The exhibition element of the campaign is a different approach to visualising data and explaining things. It works well on a certain level, the way the ideas are displayed as paintings and works of art is appealing and positions Barclays a clever, more cultured banking name, with enough ideas to connect entertainment and business, educational and informational matters. But there is a question of inaccessibility of the exhibition to larger audiences.

Sometimes, the link between brand and musician defies all the rules, but still somehow fits. The UK's Milk Marketing Forum has for some time now been running its 'Make Mine Milk' campaign, which features a variety of high profile individuals sporting milk moustaches in an attempt to promote the nutritional values of milk while at the same time making it a cool alternative to fizzy drinks. Names to have taken part so far include Denise Lewis and a number of Team GB athletes from the London 2012 Olympics and, most recently, X-Factor pop star Amelia Lily – who somehow just seems more Labrini than Gold Top.

Perhaps one of the most unusual combinations has to be Dulux paint and one of the members of Girls Aloud, Nicola Roberts. Dulux has enlisted the famously pale and ginger singer to front its new shade of indigo paint in a series of arty (what they call 'editorial' on America's Next Top Model) images. This may sound ridiculous, but when you analyse it, the pairing actually makes a lot of sense. Girls Aloud are very much in the press due to their recent farewell tour and subsequent split. Roberts isn't known for her interior decorating skills, but she does have an association with unconventional and high-end fashion through her dealings with Vivienne Westwood and indigo is a relatively unconventional paint colour. The images look like something from a Westwood catalogue, and extend the atmosphere of haute couture into the usually traditional (sometimes mundane) world of paint advertising.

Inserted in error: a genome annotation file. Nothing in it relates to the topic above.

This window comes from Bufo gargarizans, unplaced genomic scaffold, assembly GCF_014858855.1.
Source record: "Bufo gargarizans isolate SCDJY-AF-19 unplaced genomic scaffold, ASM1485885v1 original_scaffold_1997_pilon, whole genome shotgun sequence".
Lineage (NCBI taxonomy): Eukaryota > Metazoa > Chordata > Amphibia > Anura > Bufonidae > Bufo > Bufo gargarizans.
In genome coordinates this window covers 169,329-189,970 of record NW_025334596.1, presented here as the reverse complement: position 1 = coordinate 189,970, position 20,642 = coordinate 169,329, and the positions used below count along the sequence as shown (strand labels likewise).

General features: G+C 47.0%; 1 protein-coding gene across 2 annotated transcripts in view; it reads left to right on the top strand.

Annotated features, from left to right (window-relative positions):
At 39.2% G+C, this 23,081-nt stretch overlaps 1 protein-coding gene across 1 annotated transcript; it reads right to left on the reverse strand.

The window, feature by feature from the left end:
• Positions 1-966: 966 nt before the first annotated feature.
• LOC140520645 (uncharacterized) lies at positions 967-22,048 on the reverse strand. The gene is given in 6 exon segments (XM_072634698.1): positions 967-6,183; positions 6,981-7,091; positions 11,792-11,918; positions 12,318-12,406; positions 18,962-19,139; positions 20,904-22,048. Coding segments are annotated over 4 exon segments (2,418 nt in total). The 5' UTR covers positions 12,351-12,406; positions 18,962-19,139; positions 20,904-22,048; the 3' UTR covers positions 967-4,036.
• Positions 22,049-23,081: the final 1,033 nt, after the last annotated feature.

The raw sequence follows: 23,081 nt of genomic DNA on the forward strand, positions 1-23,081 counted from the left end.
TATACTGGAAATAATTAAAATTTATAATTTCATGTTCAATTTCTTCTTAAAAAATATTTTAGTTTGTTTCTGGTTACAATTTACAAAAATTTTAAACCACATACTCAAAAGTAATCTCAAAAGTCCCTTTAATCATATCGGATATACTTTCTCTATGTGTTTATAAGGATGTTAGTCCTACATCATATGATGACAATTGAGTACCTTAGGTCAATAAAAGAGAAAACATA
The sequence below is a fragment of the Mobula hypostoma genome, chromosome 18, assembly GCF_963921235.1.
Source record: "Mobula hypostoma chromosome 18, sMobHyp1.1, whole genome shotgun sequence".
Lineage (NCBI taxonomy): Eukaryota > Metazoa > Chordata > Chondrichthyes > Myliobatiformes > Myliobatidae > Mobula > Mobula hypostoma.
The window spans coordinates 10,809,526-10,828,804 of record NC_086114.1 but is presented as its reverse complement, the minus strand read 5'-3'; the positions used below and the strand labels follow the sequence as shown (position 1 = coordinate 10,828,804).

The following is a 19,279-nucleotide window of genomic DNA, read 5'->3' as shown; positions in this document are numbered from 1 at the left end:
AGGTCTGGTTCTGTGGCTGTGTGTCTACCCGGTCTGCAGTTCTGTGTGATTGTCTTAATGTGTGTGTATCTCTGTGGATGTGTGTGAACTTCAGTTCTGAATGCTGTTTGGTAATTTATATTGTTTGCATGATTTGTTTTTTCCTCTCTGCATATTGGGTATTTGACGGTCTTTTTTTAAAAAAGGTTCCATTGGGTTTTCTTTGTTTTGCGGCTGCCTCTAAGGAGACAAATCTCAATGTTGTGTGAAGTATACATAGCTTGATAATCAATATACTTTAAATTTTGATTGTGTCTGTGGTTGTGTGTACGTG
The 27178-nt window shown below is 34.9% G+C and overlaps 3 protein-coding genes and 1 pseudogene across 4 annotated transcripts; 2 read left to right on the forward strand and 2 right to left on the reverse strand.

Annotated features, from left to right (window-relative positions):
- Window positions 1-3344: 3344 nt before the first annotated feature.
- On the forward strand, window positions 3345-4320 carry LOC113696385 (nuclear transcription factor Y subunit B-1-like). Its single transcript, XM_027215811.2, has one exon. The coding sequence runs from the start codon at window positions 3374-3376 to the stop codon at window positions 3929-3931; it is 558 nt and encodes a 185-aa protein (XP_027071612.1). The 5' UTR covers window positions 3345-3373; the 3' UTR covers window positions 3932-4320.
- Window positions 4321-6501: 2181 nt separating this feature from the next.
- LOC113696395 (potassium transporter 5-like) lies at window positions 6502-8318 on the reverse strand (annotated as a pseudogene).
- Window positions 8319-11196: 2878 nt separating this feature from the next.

What the Dulux campaign shows, is that the brand-artist connection doesn't have to be an immediately obvious one. Consumers who are fans of a particular artist will spot the connection, and those who don't recognise the artist can still appreciate the creative.

Brands and pop culture figures are always going be an attractive partnership, but the days of global brand campaigns fronted by superstars could well be over. We still talk about the Pepsi ads with Michael Jackson from the 80s – but most people would struggle to name a similar partnership since 2000 (we’ll see how long the Pepsi-Beyonce collaboration lasts). Thanks to online channels, brands can now exploit relationships with niche artists to reach passionate niche audiences. It means some risks – but risks can be invigorating, and surely that's something all brands want in their advertising?

By Evelina Sorokoviha, Creative Designer, Say Media